With regard to alimony, the court noted that plaintiff sought permanent alimony in the amount of $65,000 per year, whereas defendant argued that term alimony was appropriate. After reviewing the statutory factors enumerated in N.J.S.A. 2A:34-23(b), the court awarded plaintiff permanent alimony in the amount of $50,000 per year. Additionally, the court found that defendant's conduct during the litigation "was not always forthcoming," and defendant was ordered to pay seventy-five percent of plaintiff's counsel fees and to be solely responsible for payment of Dr. Hagovsky's fee.

On appeal, defendant initially argues that the grant of permanent alimony to plaintiff was "a mistaken exercise of judicial discretion that requires reversal." He contends the court failed to consider the statutory factors with "the detail required"; the court made only "superficial observations of the opinions of the employability experts"; and the court "failed to make any meaningful analysis of the lifestyle and needs" of the parties. We do not agree.

In divorce actions, courts may award alimony "as the circumstances of the parties and the nature of the case shall render fit, reasonable and just." N.J.S.A. 2A:34-23. Moreover, "courts possess the equitable power . . . to monitor and revise alimony on an ongoing basis, as circumstances may require." Weishaus v. Weishaus, 180 N.J. 131, 140 (2004); see also Lepis v. Lepis, 83 N.J. 139, 145-46 (1980).

"The basic purpose of alimony is the continuation of the standard of living enjoyed by the parties prior to their separation." Innes v. Innes, 117 N.J. 496, 503 (1990). Thus, "the goal of a proper alimony award is to assist the supported spouse in achieving a lifestyle that is reasonably comparable to the one enjoyed while living with the supporting spouse during the marriage." Crews v. Crews, 164 N.J. 11, 16 (2000).

N.J.S.A. 2A:34-23(b) sets forth twelve, non-exclusive factors that a court must consider in deciding whether to award permanent alimony and, if so, in what amount. The three most important considerations in fixing the amount of an alimony award are: (1) the dependent spouse's needs; (2) the dependent spouse's ability to contribute to the fulfillment of those needs; and (3) the supporting spouse's ability to maintain the dependent spouse at the former standard of living to which the parties had become accustomed prior to their separation. Crews, supra, 164 N.J. at 24.

The scope of our review is limited. When reviewing an alimony award, we consider whether the trial court's findings are supported by sufficient credible evidence present in the record, whether the trial court failed to consider controlling legal principles, and whether the trial court abused its discretion. Heinl v. Heinl, 287 N.J. Super. 337, 345 (App. Div. 1996).

In this case, the trial court found that the parties "maintained a middle class lifestyle during the marriage," and that plaintiff needed "some financial assistance from the defendant in order to maintain a reasonably comparable lifestyle." The court also concluded that defendant was the primary source of financial support during the marriage and that he was earning "a significant salary of $195,000 a year plus bonuses and perks." In addition, the court concluded that plaintiff's role as the primary caretaker of the parties' child enabled defendant to successfully pursue his career, and plaintiff would earn significantly less than defendant even if she obtained full-time employment. Based on the parties' circumstances, including the income imputed to plaintiff, the court determined that alimony in the amount of $50,000 per year would allow plaintiff "to maintain a lifestyle that was reasonably comparable to what the parties had during the marriage."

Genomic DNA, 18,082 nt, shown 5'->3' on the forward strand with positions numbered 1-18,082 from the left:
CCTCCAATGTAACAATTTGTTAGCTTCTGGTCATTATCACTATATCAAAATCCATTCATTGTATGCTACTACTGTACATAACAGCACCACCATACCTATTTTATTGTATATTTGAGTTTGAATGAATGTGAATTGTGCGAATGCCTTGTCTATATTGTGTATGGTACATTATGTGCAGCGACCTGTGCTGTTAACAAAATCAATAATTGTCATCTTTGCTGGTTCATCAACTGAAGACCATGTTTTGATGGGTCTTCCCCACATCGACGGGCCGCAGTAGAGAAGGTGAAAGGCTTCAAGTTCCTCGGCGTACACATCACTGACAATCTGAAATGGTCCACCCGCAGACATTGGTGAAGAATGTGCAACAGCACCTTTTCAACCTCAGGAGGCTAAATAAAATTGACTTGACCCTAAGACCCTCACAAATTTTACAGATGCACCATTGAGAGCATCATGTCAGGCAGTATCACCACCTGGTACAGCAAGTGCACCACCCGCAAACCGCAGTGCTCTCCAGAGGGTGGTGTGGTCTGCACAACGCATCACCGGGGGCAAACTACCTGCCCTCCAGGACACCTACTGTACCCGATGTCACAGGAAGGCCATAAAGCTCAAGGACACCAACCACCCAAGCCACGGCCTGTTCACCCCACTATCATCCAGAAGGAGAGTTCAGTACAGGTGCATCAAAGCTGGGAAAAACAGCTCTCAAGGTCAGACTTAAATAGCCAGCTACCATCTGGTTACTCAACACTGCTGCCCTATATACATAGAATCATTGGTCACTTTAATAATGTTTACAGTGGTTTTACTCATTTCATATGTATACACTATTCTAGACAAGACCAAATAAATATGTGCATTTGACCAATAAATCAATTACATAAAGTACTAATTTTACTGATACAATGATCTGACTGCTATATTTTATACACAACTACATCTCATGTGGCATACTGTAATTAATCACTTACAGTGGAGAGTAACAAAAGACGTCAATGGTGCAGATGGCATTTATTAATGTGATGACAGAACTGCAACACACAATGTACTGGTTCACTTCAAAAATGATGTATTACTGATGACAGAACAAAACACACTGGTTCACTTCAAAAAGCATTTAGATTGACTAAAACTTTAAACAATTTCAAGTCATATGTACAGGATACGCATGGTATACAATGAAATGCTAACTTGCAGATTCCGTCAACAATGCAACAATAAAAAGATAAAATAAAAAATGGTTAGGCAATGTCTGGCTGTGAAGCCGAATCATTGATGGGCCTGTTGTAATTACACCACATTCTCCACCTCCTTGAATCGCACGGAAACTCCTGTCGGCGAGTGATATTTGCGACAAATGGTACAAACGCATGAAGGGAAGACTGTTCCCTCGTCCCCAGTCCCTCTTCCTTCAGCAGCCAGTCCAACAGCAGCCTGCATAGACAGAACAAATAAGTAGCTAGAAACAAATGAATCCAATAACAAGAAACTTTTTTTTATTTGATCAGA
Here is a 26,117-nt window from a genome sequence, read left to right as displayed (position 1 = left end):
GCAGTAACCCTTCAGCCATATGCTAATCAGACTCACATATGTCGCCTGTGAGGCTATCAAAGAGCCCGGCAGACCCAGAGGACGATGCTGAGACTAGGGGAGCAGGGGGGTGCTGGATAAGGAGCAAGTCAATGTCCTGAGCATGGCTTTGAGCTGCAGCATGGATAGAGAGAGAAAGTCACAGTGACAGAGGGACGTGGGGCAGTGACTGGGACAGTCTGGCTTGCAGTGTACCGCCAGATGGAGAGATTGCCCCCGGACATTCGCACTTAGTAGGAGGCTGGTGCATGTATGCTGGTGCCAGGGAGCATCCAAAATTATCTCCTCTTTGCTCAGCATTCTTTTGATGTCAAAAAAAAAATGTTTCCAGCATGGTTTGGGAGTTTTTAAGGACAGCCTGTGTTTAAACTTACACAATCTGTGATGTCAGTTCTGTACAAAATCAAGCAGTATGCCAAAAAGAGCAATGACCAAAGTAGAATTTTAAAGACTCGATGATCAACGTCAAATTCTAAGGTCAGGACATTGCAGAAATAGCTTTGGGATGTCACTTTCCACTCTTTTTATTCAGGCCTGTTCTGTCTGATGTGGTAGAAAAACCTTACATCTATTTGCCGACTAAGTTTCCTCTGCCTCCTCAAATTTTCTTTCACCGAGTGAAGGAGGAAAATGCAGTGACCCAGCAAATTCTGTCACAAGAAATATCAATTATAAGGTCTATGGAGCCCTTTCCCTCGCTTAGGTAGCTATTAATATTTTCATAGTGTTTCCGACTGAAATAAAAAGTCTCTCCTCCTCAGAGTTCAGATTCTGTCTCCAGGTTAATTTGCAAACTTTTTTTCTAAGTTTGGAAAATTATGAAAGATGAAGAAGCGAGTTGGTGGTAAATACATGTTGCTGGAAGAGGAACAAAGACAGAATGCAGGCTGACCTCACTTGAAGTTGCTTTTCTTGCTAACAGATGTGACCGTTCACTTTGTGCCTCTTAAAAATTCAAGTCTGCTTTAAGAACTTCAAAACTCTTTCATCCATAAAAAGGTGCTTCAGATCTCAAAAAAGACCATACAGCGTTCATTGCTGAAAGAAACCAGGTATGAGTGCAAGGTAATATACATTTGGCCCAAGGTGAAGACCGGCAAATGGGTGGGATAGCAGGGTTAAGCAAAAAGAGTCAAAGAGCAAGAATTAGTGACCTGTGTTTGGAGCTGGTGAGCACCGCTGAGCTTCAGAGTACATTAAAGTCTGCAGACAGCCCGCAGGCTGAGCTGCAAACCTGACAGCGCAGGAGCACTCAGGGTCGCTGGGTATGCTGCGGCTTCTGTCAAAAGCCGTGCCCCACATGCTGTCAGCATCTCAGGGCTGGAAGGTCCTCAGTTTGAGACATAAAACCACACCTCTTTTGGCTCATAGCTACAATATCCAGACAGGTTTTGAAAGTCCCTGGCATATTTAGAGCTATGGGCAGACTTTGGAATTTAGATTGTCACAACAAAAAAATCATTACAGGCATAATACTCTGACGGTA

Based on our independent review of the record, we are satisfied the trial court's findings and conclusions regarding plaintiff's need for alimony and defendant's ability to pay alimony are supported by substantial credible evidence, and we find no abuse of discretion or reversible error. Accordingly, the award of alimony to plaintiff in the amount of $50,000 per year is affirmed.

Defendant also claims the court erred in ordering him to pay the fees for Dr. Hagovsky. Pursuant to Rule 5:3-3(i), the court is authorized to allocate expert fees between the parties in matrimonial matters. In such cases, the parties' ability to pay, their good faith, and the fees incurred by both parties are factors to be considered by the court in determining the allocation of fees between the parties. Platt v. Platt, 384 N.J. Super. 418, 429 (App. Div. 2006) (citing R. 5:3-5(c)). "Our review of a trial judge's determination is guided by the abuse of discretion standard." Ibid. There was no abuse of discretion here.



© 1992-2012 VersusLaw Inc.

Buy This Entire Record For $7.95

Official citation and/or docket number and footnotes (if any) for this case available with purchase.

Learn more about what you receive with purchase of this case.